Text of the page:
I recently scored for a pittance–I’d like to say two pieces of eight–a castaway copy of a gem of a book, The Encyclopedia of Ships, in which I’ve been browsing around during lunchtime at work. I’ve always been intrigued by ships and sea tales and nautical terminology, but this book taught me a lovely old English term not found in abbreviated dictionaries: tumblehome, a word that fairly tumbles off the tongue, as if invented by A. A. Milne or J.R.R. Tolkien. Does anyone know the French, Dutch, Portuguese, or Japanese equivalent? It describes the inward curve of a ship’s side above the waterline, at one time designed to make room for projections at deck level to clear the wharf, or to make boats easier to paddle, but also found in vessels like submarines designed to slice through the waves rather than ride over them. Its opposite is the V-shaped flare hull, like the bow of an aircraft carrier.
Another opposition of historical interest is that between clinker (or lapstrake) and carvel (or strip) planking in hulls, the former typical of northern Europe (like Viking ships), the latter spreading north from Iberia.
In the form that we would recognize it, [“carvel”] first appears in northern European languages to describe flush planking in the late 14th/early 15th century, at the same time that Iberian caravelas started visiting northern ports on a regular basis. When northern shipwrights started building ships with flush planks (c. 1430-1440) they referred to the new ships as “carvel-built” or just as “carvels” (or its equivalents). The Dutch “karviel-nagels” … are derived this way. In late medieval Dutch, “karviel” or “karveel” referred to boats built in this new way, and was the same word applied to ships coming from Portugal or Britanny with salt and wine. It may have entered English via the Dutch, but the origin is ultimately the small seagoing craft of the Iberian coast.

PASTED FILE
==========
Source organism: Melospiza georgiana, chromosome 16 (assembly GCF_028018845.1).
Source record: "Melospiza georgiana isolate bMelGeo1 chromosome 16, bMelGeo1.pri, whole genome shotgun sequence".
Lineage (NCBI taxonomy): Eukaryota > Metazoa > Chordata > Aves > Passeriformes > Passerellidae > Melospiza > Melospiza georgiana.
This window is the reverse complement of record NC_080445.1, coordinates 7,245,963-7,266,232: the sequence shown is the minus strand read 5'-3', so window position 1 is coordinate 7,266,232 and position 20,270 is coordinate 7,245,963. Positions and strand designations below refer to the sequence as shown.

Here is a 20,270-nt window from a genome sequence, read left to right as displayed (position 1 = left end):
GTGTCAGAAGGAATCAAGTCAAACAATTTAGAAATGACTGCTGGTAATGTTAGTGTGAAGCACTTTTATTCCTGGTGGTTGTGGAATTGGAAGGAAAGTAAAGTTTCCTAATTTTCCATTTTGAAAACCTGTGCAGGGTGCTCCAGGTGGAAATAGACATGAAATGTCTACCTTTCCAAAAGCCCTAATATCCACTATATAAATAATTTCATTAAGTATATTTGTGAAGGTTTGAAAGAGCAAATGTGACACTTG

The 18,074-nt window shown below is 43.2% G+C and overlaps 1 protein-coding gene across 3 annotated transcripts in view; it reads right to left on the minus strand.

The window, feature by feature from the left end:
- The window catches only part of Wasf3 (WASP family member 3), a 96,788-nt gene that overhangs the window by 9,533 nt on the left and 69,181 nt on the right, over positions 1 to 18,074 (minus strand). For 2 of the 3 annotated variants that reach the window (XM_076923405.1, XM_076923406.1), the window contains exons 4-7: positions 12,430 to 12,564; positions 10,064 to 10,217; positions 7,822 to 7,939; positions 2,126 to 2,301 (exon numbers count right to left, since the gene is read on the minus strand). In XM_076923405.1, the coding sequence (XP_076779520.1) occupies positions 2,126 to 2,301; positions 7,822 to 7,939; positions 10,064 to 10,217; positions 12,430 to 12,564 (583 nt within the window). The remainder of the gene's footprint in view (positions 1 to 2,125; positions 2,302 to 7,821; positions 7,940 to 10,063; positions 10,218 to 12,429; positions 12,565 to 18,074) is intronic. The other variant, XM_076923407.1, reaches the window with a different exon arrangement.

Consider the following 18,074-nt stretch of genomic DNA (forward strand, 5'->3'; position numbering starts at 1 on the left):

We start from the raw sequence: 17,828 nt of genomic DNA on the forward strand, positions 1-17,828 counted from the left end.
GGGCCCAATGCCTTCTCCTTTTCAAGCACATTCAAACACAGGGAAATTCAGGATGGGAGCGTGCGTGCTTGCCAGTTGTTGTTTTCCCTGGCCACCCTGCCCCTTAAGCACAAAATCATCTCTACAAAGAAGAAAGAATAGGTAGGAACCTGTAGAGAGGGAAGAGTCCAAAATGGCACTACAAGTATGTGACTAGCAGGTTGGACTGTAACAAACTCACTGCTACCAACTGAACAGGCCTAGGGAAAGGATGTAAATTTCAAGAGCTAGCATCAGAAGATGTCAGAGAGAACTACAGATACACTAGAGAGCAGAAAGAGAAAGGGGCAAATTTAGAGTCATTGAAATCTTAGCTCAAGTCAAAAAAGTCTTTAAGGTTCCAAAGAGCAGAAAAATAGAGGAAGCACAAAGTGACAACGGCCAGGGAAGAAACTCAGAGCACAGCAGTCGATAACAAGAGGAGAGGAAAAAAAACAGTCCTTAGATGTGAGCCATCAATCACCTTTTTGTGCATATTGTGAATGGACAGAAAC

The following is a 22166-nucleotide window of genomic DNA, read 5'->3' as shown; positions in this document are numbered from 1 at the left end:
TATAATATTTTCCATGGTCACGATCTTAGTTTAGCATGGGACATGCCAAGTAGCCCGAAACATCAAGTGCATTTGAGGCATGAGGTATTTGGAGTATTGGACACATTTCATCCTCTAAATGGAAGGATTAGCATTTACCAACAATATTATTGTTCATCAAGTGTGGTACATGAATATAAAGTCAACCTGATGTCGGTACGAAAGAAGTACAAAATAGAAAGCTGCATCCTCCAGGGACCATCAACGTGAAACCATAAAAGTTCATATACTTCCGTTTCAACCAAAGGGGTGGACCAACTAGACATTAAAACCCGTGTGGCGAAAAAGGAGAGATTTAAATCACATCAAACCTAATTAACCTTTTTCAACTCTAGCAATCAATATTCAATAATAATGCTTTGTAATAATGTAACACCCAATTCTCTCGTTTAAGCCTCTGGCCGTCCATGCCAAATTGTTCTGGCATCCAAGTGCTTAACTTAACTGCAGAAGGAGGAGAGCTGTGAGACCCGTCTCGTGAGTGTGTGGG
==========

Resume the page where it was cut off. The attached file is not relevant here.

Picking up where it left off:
On the matter of clinker planking, it is almost always caulked, either with tarred animal hair or moss. In Nordic ships, the caulking (usually hair) is laid into a groove in the seam when the planks are assembled, while in cogs and other Low German craft, the caulking is driven into the interior side of the seam, above the nails (there is a relatively wide overlap).
One reason that clinker was abandoned for large vessels in favor of carvel was purely a matter of expense. Eliminating the thousands of clinker nails (rivets) reduced the expense considerably. Something like 20% of the material cost of a cog (which only had clinker sides) was in the iron for it, mostly clinker nails, according to building accounts from the Netherlands in the late 1200s. Wood could also be used more efficiently, as carvel construction did not depend on such high quality wood and it could be more efficiently sawn from the log into plank. Not to mention the savings in labor from not having to drill and drive all the clinker nails. In boatbuilding practice, fitting clinker planks is not appreciably harder or more time-consuming than it is in carvel construction – the total amount of contact surface is about the same – and most of the other tasks are about the same in terms of time and difficulty, but eliminating the rivets saves a great deal in material and labor cost. These savings were more dramatic in larger vessels, and so it is no surprise that carvel construction first took hold in big ships and then trickled down to smaller craft. In Norway, clinker continued in use in bigger vessels until the early 20th century, when it became clear that it was not compatible with diesel engine power (rivets don’t take the vibration so well).